All you need to know about the football league structure in Punjab
The 2017-18 season of I-League saw Minerva Punjab lift the coveted trophy on the final day thereby becoming the first team from North India to clinch the championship in 21 years. JCT (Jagatjit Cotton & Textile) FC were the last outfit to get their hands on the winners’ medal in 1996-97 chapter of National Football League (NFL).
It is safe to say that the Ranjit Bajaj-owned club restored the pride and prestige for the state of Punjab, which continues to produce players across all age groups for the Indian national team.
The game is big in Punjab and the state has a wide range of academies. In this piece, we take a look at the framework of the leagues in the state of Punjab.
There are seven state leagues in Punjab which can be categorically divided under senior men’s, men’s second division, under-18 boys, under-16 boys, and senior women’s league, under-18 girls and under-15 girls.
Of this, the most well-known league is the JCT Punjab State Super Football League which belongs to the senior men’s category. This season will be its 32nd year of existence.
The tournament has two phases. The first phase sees ten teams divided into two groups. The top three teams from each group go to the second phase where they are joined by two teams from the second division.
The league follows a different format in terms of its venues. Some matches are fixed on a home and away basis, and a few are played in neutral venues. The neutral venues are usually rural areas, grassroots centres where the craze for football doesn’t exist, so as to introduce the sporting culture to children. Malerkotla city of Sangrur district has been one of the several places Punjab Football Association (PFA) had chosen to popularise the game.
JCT Phagwara was a massive force in the state league until it disbanded in 2011 but its academy continues to participate in the contest. Border Security Force (BSF), Punjab Police, Central Reserve Police Force (CRPF) (all from Jalandhar), Rail Coach Factory (Kapurthala) and Dalbir Football Academy (Patiala) are the other well-known names to take part.
PFA has 19 affiliated district associations, except Moga and Pathankot districts. Every district has its own tournament known as the inter-district competition at the under-8, under-10 and under-12 level in schools. At the senior level, the respective clubs compete against each other.
In addition to this, Punjab also has a regional league called the DOABA League that takes place in Mahilpur which is very famous.
Punjab is in a transitional phase when it comes to youth football. Vijay Bali, who is the Joint-Secretary of Punjab FA, explains, ‘’Earlier, we had a league in the under-14 age group which included eight to nine grassroot academies. Currently we have 32 academies in the under-15 category and 18 academies in the under-18 age group.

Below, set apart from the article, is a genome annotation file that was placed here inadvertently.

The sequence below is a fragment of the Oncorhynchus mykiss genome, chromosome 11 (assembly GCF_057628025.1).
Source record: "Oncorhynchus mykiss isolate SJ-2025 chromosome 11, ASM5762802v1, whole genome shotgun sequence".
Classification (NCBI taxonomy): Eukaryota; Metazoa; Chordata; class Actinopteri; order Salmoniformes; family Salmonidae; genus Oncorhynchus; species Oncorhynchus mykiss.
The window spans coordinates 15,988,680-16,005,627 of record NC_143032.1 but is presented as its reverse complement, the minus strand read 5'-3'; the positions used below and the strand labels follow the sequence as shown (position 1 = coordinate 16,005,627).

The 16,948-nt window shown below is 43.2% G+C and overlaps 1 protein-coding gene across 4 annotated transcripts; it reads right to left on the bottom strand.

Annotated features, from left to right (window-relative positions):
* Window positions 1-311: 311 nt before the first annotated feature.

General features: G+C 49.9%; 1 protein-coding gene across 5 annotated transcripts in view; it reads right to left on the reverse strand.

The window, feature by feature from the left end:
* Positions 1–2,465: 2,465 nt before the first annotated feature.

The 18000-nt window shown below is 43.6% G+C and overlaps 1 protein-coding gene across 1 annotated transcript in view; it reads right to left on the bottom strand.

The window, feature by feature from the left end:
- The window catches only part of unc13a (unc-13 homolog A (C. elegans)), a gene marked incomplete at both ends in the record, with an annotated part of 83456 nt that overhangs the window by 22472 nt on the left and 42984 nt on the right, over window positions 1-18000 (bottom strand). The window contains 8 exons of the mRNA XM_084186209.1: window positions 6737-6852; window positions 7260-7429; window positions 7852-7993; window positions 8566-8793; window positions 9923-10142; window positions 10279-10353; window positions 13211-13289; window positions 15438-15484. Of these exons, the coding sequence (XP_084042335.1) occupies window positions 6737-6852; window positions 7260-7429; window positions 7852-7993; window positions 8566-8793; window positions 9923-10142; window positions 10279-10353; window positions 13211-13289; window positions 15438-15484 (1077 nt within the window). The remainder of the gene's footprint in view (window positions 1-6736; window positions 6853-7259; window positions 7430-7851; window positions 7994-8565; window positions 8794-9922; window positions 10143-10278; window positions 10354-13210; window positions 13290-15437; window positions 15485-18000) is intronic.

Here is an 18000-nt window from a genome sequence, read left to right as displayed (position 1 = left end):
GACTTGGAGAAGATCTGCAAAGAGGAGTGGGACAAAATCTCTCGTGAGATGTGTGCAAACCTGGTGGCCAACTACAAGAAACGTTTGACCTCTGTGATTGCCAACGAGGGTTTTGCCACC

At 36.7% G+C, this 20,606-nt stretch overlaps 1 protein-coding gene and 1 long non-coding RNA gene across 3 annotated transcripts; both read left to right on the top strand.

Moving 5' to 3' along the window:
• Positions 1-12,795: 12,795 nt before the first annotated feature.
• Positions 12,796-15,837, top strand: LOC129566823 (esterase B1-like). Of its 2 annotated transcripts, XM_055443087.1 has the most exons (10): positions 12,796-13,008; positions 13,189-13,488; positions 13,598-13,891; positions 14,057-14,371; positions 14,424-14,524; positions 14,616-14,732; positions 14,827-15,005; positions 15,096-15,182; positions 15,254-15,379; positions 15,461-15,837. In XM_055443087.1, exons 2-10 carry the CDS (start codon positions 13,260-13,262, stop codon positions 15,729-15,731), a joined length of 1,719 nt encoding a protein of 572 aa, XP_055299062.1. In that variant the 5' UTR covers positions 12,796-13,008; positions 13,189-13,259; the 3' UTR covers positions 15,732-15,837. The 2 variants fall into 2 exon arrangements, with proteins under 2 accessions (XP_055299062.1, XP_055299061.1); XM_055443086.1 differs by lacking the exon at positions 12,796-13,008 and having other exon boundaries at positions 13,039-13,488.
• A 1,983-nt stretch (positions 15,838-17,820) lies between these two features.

‘’We are going to implement youth leagues this year with the under-15 and under-18 categories.’’
Lately, trials in the under-13 and under-18 categories for boys and girls were conducted in Phagwara city of Punjab. Recalling the event, Bali comments, ''We conducted the trials in three phases; we conducted regional trials first by deciding eleven venues. The trials were initially planned for February-March but they got delayed. Hence, we shortlisted 174 boys beforehand for the scouts in the age categories and around 121 junior girls turned up for the trials.
‘’The scouts were delighted with the talent but even now a few areas aren’t covered yet. We would definitely want them (AIFF) to come up with a regular (scouting) plan for Punjab so the children who missed out for whatever reasons, will get an opportunity."
Women's football structure
For the inaugural edition of Indian Women’s League (IWL), the state of Punjab had conducted a league which saw six teams go head-to-head for a place in the final round of the women’s premier tournament.
Although IWL has not seen any representation of Punjab in the main round over the two years, the Punjab FA is focused on its women’s football structure. ‘’We have introduced a senior women’s league which will commence from the month of July. We are planning a three-month-long, well-planned league for women and the winner will qualify for the Indian Women’s League’s main round,’’ Bali reveals.
Interestingly, the league will run longer than the AIFF's national women's league - the IWL's main round.
The league will have ten clubs and the matches will be played over two legs. Central Reserve Police Force (Jalandhar) and United Warriors Sporting Club (Phagwara) are two of the well-known clubs. Apart from this, teams from Ludhiana, Jalwana and Mahilpur will also participate in the league which will kick start on July 20. A league for under-15 and under-18 junior girls is also on the cards, slated for November this year.
Apart from encouraging the participation of female footballers, Punjab FA has also contributed towards women's caoaching. In order to boost involvement of women, a D-Licence course was held last year.